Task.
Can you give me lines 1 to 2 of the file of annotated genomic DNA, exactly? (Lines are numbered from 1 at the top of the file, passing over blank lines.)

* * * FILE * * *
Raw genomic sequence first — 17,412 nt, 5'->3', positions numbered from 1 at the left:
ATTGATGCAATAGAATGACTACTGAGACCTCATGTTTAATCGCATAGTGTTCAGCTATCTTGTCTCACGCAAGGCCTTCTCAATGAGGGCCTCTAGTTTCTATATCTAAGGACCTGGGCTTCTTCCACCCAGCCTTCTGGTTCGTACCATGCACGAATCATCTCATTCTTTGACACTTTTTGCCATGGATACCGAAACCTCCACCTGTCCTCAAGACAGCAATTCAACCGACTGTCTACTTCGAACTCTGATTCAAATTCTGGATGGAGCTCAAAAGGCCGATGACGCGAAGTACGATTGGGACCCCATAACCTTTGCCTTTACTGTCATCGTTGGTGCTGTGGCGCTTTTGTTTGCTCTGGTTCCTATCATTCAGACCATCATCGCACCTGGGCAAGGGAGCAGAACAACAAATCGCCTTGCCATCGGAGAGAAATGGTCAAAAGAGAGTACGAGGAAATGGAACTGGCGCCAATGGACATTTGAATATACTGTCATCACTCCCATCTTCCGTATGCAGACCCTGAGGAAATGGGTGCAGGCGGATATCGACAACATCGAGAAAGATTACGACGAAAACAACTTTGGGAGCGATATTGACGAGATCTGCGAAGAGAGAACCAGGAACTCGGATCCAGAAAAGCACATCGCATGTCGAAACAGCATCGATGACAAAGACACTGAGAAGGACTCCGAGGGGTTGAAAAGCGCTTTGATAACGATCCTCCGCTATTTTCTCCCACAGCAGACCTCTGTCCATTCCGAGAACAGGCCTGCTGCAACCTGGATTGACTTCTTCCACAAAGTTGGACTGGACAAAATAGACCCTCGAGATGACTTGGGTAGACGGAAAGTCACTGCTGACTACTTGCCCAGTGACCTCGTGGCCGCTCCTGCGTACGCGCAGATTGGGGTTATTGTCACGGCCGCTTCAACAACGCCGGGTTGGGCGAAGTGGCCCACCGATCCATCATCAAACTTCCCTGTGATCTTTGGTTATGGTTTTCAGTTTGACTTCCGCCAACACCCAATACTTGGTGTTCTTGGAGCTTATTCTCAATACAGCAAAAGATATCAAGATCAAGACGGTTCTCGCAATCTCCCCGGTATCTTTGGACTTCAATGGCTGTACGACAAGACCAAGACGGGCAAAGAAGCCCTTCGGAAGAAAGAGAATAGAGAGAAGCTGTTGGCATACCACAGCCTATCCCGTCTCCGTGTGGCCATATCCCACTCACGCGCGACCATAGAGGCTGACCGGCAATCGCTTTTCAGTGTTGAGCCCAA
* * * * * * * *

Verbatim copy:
Raw genomic sequence first — 17,412 nt, 5'->3', positions numbered from 1 at the left:
ATTGATGCAATAGAATGACTACTGAGACCTCATGTTTAATCGCATAGTGTTCAGCTATCTTGTCTCACGCAAGGCCTTCTCAATGAGGGCCTCTAGTTTCTATATCTAAGGACCTGGGCTTCTTCCACCCAGCCTTCTGGTTCGTACCATGCACGAATCATCTCATTCTTTGACACTTTTTGCCATGGATACCGAAACCTCCACCTGTCCTCAAGACAGCAATTCAACCGACTGTCTACTTCGAACTCTGATTCAAATTCTGGATGGAGCTCAAAAGGCCGATGACGCGAAGTACGATTGGGACCCCATAACCTTTGCCTTTACTGTCATCGTTGGTGCTGTGGCGCTTTTGTTTGCTCTGGTTCCTATCATTCAGACCATCATCGCACCTGGGCAAGGGAGCAGAACAACAAATCGCCTTGCCATCGGAGAGAAATGGTCAAAAGAGAGTACGAGGAAATGGAACTGGCGCCAATGGACATTTGAATATACTGTCATCACTCCCATCTTCCGTATGCAGACCCTGAGGAAATGGGTGCAGGCGGATATCGACAACATCGAGAAAGATTACGACGAAAACAACTTTGGGAGCGATATTGACGAGATCTGCGAAGAGAGAACCAGGAACTCGGATCCAGAAAAGCACATCGCATGTCGAAACAGCATCGATGACAAAGACACTGAGAAGGACTCCGAGGGGTTGAAAAGCGCTTTGATAACGATCCTCCGCTATTTTCTCCCACAGCAGACCTCTGTCCATTCCGAGAACAGGCCTGCTGCAACCTGGATTGACTTCTTCCACAAAGTTGGACTGGACAAAATAGACCCTCGAGATGACTTGGGTAGACGGAAAGTCACTGCTGACTACTTGCCCAGTGACCTCGTGGCCGCTCCTGCGTACGCGCAGATTGGGGTTATTGTCACGGCCGCTTCAACAACGCCGGGTTGGGCGAAGTGGCCCACCGATCCATCATCAAACTTCCCTGTGATCTTTGGTTATGGTTTTCAGTTTGACTTCCGCCAACACCCAATACTTGGTGTTCTTGGAGCTTATTCTCAATACAGCAAAAGATATCAAGATCAAGACGGTTCTCGCAATCTCCCCGGTATCTTTGGACTTCAATGGCTGTACGACAAGACCAAGACGGGCAAAGAAGCCCTTCGGAAGAAAGAGAATAGAGAGAAGCTGTTGGCATACCACAGCCTATCCCGTCTCCGTGTGGCCATATCCCACTCACGCGCGACCATAGAGGCTGACCGGCAATCGCTTTTCAGTGTTGAGCCCAA